What This Article Covers
- The Toyota Production System and the Flexible Manufacturing System
- The Toyota Production System and Flexible Programs
- The Limitations of a Flexible Manufacturing System
- Flexible Manufacturing System as an Infinite Box
- How About Stability?
- Manufacturing Stability and Quality
- The Secret Behind Inexpensive High-Quality Light Bulbs
- A True Flexible Manufacturing System
Toyota is often put forward as an exemplar of what to follow — and there is a cottage industry in consulting which often explains what Toyota did incorrectly.
Most of the books on Toyota and the Toyota Production System (TPS) were written by consultants, who have consulting services to sell and therefore will often alter the actual history of what set Toyota apart to appeal to executive audiences.
The Toyota Production System and the Flexible Manufacturing System
To continue to give US executives more of what they want to hear, but less of what is true, the TPS has been commingled with concepts of flexible manufacturing systems.
Manufacturing flexibility could be a good thing, as it depends upon what is meant by the term. In practice the term is often used by those that refuse to accept any of the actual limitations of manufacturing operations, such as:
- Changeover Time
- Quality Tuning During a New Production Run
- Resource Constraints
- Manufacturing Costs Increases with Small Production Runs
Whatever the real restriction, flexible manufacturing proponents are against it.
The only real way I am aware of to improve manufacturing flexibility is to have the highest quality and best fitting production scheduling system possible. This is something I cover in the previous article Grading Your Production Scheduling System. However, flexible manufacturing proponents tend not to be for this and are often unimpressed by system solutions to the problem. They will often point to failures of previous production scheduling systems as evidence that this is not an answer. However, as I say, many production scheduling applications have been selected by feeble evidence with executive decision makers not including schedulers into the software selection process. And secondly, production scheduling implementations are a specialized trade. They require a lot of involvement from the software vendor’s consulting organization.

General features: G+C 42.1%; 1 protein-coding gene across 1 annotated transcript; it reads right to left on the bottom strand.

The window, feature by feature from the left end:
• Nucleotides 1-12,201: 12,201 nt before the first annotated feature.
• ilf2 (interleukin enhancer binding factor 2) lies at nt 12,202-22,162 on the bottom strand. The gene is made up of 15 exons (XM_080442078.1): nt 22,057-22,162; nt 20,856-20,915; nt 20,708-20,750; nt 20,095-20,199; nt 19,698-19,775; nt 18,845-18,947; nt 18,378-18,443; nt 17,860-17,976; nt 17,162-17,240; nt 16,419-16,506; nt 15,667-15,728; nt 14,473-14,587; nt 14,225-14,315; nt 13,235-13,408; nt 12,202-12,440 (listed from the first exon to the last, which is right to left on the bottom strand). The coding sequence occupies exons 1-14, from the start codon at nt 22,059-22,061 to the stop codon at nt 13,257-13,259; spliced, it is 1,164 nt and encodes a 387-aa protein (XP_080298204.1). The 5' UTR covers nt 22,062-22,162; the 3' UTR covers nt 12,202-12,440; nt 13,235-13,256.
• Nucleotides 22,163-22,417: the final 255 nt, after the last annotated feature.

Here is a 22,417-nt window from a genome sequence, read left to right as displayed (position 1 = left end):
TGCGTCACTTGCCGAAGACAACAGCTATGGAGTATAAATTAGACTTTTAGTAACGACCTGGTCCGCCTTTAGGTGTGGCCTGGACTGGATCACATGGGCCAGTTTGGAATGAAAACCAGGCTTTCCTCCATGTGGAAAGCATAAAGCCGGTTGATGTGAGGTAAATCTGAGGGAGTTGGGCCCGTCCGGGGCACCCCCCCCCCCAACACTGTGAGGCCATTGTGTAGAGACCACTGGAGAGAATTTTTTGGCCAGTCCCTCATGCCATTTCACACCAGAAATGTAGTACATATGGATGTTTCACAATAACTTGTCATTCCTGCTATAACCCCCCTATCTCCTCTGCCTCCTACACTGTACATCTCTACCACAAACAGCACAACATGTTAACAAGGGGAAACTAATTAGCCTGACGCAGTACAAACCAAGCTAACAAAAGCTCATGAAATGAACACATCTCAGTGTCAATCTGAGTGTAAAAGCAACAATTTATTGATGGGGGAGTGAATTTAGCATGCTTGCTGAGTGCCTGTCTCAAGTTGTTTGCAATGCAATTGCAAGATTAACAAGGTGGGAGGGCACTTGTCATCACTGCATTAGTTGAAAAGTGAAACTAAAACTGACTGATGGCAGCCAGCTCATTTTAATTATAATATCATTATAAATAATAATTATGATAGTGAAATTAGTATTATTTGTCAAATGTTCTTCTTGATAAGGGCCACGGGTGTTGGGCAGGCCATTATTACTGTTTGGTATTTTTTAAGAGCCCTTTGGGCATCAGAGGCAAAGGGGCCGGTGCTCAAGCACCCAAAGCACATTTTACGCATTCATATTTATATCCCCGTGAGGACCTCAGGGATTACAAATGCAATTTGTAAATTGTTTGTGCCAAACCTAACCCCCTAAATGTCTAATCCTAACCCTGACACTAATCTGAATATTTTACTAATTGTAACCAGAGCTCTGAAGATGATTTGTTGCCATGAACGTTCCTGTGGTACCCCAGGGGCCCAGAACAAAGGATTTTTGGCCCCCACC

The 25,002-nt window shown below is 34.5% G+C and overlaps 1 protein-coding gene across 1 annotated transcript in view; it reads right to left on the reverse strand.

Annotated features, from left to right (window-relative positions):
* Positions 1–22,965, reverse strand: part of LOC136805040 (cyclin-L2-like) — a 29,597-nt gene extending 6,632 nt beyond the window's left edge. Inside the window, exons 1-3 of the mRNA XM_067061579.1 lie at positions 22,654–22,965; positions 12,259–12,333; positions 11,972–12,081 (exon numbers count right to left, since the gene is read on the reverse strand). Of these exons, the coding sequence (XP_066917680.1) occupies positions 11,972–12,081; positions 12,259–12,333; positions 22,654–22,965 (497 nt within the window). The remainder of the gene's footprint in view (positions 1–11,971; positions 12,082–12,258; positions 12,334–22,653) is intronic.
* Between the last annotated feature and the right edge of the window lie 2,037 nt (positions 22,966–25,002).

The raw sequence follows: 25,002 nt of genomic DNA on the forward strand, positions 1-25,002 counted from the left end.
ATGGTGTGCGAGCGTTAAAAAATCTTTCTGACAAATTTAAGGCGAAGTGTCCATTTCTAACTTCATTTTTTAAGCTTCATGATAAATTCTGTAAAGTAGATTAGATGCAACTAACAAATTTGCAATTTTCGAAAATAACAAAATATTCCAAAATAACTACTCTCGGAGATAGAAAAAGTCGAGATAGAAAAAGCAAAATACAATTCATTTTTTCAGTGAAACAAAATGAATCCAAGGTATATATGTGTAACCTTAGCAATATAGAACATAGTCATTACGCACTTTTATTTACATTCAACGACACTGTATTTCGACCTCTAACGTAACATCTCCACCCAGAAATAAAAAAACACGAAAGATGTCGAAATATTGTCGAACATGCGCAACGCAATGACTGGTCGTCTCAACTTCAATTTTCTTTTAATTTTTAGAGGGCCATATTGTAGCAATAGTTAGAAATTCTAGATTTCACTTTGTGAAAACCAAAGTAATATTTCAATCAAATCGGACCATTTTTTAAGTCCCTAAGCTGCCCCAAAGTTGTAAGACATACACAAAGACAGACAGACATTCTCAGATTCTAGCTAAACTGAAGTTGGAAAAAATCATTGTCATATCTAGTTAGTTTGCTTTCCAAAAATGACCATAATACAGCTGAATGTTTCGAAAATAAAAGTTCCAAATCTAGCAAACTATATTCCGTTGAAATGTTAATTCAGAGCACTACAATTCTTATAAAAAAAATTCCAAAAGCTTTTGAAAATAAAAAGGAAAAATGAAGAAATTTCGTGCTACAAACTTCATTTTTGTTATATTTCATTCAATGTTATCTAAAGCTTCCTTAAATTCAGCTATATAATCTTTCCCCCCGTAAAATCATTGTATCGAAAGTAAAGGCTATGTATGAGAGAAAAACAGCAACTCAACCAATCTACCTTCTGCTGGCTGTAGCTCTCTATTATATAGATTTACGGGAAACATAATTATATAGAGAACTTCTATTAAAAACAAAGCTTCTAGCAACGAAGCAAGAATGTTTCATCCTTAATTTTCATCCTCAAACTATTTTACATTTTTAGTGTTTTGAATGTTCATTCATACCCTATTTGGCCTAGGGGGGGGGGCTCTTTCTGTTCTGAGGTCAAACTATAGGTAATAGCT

Is it true that Toyota performed great things with flexible manufacturing? Were variable production schedules a hallmark of the Toyota Production System, and is this something that the Toyota Production System was known to master? This is crucial to determine because flexible manufacturing proponents are aligned with the viewpoints of both Sales and Marketing that manufacturing should be flexible, because Marketing in particular, and Sales to a somewhat lesser degree has been reducing the ability to forecast items.
Let us take a look in the Toyota Production System and production schedule variability.
This actually gets to the question of how well best practices can be migrated or transferred from one place to another.
In the literature, some spectacular examples of the identification and transfer of best practices can be found, lean production probably being the most famous one. A team of the Sloan Management School at MIT condensed the practices of Japanese producers of automobiles and recommended automobile producers in their countries to adopt these principles. The major automotive companies readily followed the plea. The MIT concept became the world standard for automobile production. The principles have also been transferred to t he other industries. However, it is not at all clear whether this case is an example of a successful transfer of a practice. Th MIT team has been accused of constructing a highly stylized model of the Japanese automotive production system there by downplaying the specific Japanese context of automobile production. There is no consensus whether and how learn production positively affect performance. Lean production and other “best practices” of he soft are rather raw sketches of good rather than actual practices. – Trading Best Practices a Good Practice?